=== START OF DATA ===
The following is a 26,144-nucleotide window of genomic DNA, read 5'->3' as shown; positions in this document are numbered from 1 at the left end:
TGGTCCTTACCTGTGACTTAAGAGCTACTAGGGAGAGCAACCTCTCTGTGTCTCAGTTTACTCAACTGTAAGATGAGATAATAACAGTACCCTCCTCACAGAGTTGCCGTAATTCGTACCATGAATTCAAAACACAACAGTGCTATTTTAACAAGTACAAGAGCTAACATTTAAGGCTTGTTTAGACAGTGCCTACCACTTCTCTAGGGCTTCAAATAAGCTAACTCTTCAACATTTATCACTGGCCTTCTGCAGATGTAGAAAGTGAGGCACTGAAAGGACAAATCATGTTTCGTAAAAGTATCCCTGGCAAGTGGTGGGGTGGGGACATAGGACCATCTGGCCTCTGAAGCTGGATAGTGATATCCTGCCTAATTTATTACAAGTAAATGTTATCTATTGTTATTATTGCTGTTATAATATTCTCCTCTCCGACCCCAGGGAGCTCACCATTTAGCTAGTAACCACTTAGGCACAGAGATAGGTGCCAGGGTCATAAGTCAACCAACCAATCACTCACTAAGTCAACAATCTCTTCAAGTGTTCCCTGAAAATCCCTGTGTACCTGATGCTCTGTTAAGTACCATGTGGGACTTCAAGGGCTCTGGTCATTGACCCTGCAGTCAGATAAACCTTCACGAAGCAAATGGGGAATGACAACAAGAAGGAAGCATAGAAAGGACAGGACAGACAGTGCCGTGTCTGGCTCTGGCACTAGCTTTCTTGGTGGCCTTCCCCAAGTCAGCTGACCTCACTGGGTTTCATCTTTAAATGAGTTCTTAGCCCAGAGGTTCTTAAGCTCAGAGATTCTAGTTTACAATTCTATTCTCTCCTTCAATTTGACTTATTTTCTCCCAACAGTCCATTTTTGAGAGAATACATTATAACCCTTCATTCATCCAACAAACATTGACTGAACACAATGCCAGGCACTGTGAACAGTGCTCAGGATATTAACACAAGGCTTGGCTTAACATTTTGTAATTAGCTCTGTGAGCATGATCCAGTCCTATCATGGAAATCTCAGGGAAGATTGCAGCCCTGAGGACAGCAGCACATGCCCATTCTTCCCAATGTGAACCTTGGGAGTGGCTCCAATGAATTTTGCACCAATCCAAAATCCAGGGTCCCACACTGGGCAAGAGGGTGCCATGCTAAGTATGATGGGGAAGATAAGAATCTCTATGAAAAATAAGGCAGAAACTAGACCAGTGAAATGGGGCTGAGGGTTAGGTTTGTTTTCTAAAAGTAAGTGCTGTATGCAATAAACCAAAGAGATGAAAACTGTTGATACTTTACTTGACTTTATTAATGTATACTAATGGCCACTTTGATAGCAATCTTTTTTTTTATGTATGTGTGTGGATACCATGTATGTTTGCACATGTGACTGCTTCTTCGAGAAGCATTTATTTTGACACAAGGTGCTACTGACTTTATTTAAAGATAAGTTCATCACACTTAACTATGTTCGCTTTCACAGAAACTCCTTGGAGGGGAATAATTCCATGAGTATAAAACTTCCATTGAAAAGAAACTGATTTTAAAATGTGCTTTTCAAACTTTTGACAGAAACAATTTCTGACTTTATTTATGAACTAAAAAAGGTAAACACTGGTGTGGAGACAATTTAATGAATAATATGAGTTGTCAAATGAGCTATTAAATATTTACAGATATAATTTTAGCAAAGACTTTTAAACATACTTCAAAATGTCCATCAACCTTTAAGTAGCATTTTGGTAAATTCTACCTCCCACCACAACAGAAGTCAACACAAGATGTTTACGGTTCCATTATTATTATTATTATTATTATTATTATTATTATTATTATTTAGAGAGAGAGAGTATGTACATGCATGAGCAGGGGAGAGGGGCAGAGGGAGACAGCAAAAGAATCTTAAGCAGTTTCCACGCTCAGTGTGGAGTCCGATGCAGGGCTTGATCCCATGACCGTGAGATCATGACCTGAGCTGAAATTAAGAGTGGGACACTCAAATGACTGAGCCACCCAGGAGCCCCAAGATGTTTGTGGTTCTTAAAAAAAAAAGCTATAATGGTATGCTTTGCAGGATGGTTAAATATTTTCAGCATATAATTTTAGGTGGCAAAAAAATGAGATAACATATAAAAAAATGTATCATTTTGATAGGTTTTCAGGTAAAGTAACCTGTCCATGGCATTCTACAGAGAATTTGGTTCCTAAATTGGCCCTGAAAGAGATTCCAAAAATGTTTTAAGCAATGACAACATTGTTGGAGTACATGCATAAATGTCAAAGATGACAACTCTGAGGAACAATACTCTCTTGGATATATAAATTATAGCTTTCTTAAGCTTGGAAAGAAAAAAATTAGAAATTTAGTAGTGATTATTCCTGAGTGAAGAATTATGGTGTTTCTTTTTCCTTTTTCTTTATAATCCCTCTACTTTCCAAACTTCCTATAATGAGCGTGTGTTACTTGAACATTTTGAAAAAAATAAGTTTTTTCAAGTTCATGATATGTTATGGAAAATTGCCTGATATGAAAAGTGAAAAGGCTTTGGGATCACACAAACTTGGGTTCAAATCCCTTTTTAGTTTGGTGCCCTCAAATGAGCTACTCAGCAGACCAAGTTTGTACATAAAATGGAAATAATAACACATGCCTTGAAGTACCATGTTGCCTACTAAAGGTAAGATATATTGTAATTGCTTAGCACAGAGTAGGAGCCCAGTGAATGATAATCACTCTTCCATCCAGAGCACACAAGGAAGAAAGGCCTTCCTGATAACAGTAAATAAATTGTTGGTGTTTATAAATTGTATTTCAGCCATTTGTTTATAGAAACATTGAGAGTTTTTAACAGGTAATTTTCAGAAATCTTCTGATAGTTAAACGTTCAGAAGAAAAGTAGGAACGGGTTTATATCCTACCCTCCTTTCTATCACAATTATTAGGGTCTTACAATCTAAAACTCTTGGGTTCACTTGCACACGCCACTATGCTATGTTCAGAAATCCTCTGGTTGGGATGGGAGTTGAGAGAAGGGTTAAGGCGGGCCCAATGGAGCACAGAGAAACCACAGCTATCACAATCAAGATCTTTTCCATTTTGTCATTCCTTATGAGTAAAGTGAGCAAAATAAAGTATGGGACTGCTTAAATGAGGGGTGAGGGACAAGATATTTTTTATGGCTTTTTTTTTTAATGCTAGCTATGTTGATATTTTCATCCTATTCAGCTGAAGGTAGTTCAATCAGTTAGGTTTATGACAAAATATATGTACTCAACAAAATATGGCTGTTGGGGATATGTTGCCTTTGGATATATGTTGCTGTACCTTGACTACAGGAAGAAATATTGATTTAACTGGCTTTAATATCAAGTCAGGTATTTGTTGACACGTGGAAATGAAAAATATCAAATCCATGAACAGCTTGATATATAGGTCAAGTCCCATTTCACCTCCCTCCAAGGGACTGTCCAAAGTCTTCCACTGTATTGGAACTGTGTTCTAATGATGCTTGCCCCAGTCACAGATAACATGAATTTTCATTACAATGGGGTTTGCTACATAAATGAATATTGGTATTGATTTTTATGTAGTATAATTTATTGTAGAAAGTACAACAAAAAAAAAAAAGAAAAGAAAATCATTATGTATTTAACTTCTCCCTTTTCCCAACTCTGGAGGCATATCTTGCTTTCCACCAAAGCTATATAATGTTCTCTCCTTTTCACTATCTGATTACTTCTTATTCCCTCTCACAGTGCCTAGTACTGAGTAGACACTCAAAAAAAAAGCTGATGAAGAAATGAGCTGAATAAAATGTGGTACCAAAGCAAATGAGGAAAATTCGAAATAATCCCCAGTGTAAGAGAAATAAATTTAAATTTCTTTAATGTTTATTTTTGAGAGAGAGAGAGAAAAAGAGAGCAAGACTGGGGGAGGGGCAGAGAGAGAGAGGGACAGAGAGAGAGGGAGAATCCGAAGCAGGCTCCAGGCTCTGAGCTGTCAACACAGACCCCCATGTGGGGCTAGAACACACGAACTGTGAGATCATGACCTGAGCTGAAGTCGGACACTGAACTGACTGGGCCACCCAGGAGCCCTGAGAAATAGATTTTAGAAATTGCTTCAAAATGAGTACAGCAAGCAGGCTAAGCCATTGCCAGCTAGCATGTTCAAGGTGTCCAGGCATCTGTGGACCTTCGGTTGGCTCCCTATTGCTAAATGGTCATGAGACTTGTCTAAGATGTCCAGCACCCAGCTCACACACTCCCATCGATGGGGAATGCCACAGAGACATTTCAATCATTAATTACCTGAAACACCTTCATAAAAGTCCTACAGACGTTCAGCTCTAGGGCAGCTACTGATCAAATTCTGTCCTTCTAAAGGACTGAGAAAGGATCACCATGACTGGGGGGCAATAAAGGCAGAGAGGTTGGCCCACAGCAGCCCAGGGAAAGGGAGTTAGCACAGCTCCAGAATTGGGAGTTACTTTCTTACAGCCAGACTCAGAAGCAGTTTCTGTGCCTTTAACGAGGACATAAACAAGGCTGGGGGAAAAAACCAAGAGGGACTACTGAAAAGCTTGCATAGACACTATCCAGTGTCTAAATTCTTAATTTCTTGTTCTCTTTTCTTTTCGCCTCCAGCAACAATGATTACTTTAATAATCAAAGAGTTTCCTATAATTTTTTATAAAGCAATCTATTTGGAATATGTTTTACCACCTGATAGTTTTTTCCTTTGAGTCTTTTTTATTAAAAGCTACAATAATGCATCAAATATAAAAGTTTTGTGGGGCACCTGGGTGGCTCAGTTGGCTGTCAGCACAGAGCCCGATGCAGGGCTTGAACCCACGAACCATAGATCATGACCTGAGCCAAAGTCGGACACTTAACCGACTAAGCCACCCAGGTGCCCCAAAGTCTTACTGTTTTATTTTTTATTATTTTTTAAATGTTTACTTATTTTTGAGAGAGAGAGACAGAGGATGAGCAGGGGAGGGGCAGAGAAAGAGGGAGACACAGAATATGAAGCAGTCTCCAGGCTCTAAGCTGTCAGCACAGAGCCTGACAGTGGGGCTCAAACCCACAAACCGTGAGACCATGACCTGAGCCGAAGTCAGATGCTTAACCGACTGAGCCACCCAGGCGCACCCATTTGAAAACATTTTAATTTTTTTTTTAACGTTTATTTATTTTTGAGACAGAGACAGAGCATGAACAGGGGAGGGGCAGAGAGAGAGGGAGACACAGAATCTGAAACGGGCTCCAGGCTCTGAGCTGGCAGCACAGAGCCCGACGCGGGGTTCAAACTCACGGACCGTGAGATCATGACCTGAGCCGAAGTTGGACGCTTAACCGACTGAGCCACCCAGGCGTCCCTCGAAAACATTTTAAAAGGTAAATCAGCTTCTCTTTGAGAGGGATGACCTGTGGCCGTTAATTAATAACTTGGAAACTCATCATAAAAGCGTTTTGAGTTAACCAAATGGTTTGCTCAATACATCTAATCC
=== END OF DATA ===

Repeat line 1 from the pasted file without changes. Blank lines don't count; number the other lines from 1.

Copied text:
The following is a 26,144-nucleotide window of genomic DNA, read 5'->3' as shown; positions in this document are numbered from 1 at the left end: